• A determination that a practitioner should be required to submit estimates for prior approval; or
    • A warning given to the practitioner to comply more closely with their terms of services in the future;
  • A determination that an overpayment has, or has not, been made in respect of a practitioner’s remuneration.

In order for an appeal to be heard, the practitioner in question must provide the Department with Notice of the appeal within 45 days of the HSCB original disciplinary determination having been communicated to him/her. The notice should clearly set out the grounds which are being relied upon for the appeal. The Practitioner’s notice of appeal along with any further evidence which they have provided to the department will be sent to the HSCB, who will be invited to provide their observations on the appeal within 28 days of the information being made available to them. Once the HSCB have provided their comments, these will be sent to the practitioner who will be invited to submit any comments which they may have to the observations within 28 days.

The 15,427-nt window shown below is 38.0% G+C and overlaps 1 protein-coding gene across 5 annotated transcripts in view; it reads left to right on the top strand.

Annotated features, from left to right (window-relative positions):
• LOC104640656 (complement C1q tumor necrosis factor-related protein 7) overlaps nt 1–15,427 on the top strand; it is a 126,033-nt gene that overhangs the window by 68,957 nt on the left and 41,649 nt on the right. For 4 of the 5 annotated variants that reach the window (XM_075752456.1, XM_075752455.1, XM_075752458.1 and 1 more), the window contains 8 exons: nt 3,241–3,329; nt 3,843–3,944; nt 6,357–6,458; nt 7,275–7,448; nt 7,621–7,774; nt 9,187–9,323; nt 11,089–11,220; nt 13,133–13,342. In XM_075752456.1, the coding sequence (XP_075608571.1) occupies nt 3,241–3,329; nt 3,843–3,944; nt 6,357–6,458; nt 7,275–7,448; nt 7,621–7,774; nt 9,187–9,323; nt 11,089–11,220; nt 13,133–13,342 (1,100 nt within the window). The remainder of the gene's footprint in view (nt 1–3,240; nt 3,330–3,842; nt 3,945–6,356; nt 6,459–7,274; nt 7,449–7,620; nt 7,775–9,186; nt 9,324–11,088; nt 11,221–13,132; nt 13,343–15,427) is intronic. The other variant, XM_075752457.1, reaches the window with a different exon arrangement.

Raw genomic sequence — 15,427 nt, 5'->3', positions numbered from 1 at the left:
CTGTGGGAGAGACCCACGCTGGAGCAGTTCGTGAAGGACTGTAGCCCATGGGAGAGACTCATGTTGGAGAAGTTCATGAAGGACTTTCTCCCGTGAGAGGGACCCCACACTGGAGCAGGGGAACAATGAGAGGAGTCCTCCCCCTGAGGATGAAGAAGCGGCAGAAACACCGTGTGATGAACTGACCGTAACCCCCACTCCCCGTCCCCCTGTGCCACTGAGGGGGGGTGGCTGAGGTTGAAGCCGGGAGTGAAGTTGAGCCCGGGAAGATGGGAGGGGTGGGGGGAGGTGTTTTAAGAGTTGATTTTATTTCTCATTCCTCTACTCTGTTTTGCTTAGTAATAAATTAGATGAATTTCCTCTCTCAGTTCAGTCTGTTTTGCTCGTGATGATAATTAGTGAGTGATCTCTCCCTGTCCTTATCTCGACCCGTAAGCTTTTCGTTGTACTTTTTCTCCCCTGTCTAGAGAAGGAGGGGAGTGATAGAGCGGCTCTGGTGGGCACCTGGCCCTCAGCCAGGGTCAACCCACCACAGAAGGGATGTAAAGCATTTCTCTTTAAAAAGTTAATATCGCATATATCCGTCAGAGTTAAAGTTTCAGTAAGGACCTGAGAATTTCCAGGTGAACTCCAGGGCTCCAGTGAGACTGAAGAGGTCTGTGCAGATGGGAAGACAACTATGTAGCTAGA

As part of the appeal hearing, the Appeal Panel will reconsider all previous evidence which the HSCB used in reaching its determination along with any further new evidence which the parties may present. Furthermore, there is now a presumption that an oral hearing will take place to determine the appeal, unless both parties have notified the Department from the outset of the appeal that they are content for the appeal to be considered on the basis of paper submissions from both parties. This has replaced the previous regulations that it was only for the practitioner to decide how a hearing would be conducted. Both parties will be provided with no less than 21 days’ notice in writing of the date on which the appeal hearing will be held. For an oral hearing, the practitioner may choose to be accompanied by their legal counsel, should they wish to do so. 

Once the appeal hearing has concluded, either by an oral hearing or through paper submission, he Appeal Panel will provide both the practitioner and the HSCB with its determination in writing including reasons for its determination.

« The RQIA Regulations

Record Keeping in Northern Ireland »